• Toward the beginning of this episode, there was a demonstration where a few actors were acting out a scene to promote the theme park’s haunted house attraction. This demonstration was so convincing, that I honestly thought the episode’s murder had taken place. Fortunately, none of the characters were harmed and it was all an act. That specific scene shows just how talented the actors and screenwriters were in this episode!

My overall thoughts:

I liked ‘We’re Off to Kill the Wizard’ more than other episodes I’ve seen. However, there are elements in this episode that could have made it stronger. I wish this script would have left some room to provide educational or insightful commentary about the amusement park industry. It would have provided interesting content for the story. Also, the resolution of the mystery was far-fetched and way too easily resolved. This took away some of the narrative’s believability. While I respect the show’s creative team for thinking outside the box, the execution could have been better.

Rating: A 3.5 out of 5

Yesterday: Guest star on Murder, She Wrote Today: Cinematic champion Screenshot taken by me, Sally Silverscreen.
Name: Paint Me a Murder

Season 1, Episode 14

Premiere Date: February 17th, 1985

The title card for “Paint Me a Murder”. Screenshot taken by me, Sally Silverscreen.
What I liked about this episode:

The biggest showstopper in ‘Paint Me a Murder’ was the scenery! According to IMDB, this episode was filmed in California. Since the Golden State does have picturesque beaches and appealing foliage, it makes sense for the creative team to take advantage of this location. From the beach to the grounds of Diego’s photogenic house, everything was appealing to look at and was captured well on camera. Like I’ve said before, the show’s location scout deserves a Lifetime Achievement Award!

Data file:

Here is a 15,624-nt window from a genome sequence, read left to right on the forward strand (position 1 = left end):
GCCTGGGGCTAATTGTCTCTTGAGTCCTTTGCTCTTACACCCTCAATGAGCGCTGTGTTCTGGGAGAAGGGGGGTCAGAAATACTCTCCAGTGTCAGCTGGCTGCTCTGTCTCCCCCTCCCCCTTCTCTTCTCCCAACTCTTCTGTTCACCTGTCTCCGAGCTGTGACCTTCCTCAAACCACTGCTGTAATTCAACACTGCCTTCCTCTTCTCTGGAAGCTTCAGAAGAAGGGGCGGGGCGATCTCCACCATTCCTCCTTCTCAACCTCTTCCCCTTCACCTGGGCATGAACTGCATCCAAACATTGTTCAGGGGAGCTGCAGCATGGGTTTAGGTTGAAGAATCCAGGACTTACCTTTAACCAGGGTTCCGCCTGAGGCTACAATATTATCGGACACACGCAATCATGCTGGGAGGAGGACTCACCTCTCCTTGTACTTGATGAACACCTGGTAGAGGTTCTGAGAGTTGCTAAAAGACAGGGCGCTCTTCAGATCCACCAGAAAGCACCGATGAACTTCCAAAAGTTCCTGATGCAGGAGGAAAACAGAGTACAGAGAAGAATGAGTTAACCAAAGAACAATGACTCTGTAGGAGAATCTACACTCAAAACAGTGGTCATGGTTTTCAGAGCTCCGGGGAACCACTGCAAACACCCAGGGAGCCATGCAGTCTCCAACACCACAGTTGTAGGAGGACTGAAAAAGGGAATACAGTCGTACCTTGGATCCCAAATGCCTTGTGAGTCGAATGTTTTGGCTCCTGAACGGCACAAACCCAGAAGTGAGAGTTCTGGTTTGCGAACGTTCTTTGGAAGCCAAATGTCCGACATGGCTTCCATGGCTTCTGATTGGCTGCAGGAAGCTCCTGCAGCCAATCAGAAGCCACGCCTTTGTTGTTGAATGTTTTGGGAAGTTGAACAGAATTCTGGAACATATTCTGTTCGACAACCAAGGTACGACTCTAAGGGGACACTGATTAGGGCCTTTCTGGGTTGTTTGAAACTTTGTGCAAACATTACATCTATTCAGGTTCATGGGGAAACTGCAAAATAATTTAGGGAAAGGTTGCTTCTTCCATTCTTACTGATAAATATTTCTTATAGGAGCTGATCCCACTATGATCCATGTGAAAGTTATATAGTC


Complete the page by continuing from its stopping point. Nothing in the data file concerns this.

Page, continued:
What I didn’t like about this episode:

Because the subject of art was incorporated in this story, I was hoping to learn more about the art industry through this episode. But, similar to ‘We’re Off to Kill the Wizard’, no commentary was provided in the narrative. In fact, art didn’t play as big of a role in this story as I expected. If anything, it felt like it was an afterthought. The limited amount of attention for this subject made me disappointed. Also, like ‘We’re Off to Kill the Wizard’, this lack of commentary was a missed opportunity.

The mystery itself:

‘Paint Me a Murder’ consisted of two mysteries, as there are two murders taking place in the story. There’s also a guest that’s trying to harm Diego. Even though there were more mysteries in this episode than are usually on Murder, She Wrote, I still found them to be engaging! Enough suspects and clues keep the audience invested in the story. Another thing that helped was letting the audience solve the mystery alongside Jessica. This creative choice allowed a sense of interactivity to be incorporated into the episode.

The other factors from this episode:

  • Out of all the Murder, She Wrote episodes I’ve seen, the cast in ‘Paint Me a Murder’ is one of the most star-studded! Besides having Angela Lansbury as the lead actress of the episode, some of the guest stars include Cesar Romero, Stewart Granger, and Robert Goulet. I’d say that the star power is strong with this story!
  • At one point in this episode, Diego shares how his faith has influenced his art. As I said in my review of “The Days Dwindle Down”, Murder, She Wrote is not known for introducing thought-provoking dialogue and encouraging conversation. But seeing the idea of faith playing a role in one of the character’s lives was interesting to see in this episode. It reminded me of the brief discussion about how different people view topics relating to belief systems from “The Legacy of Borbey House”.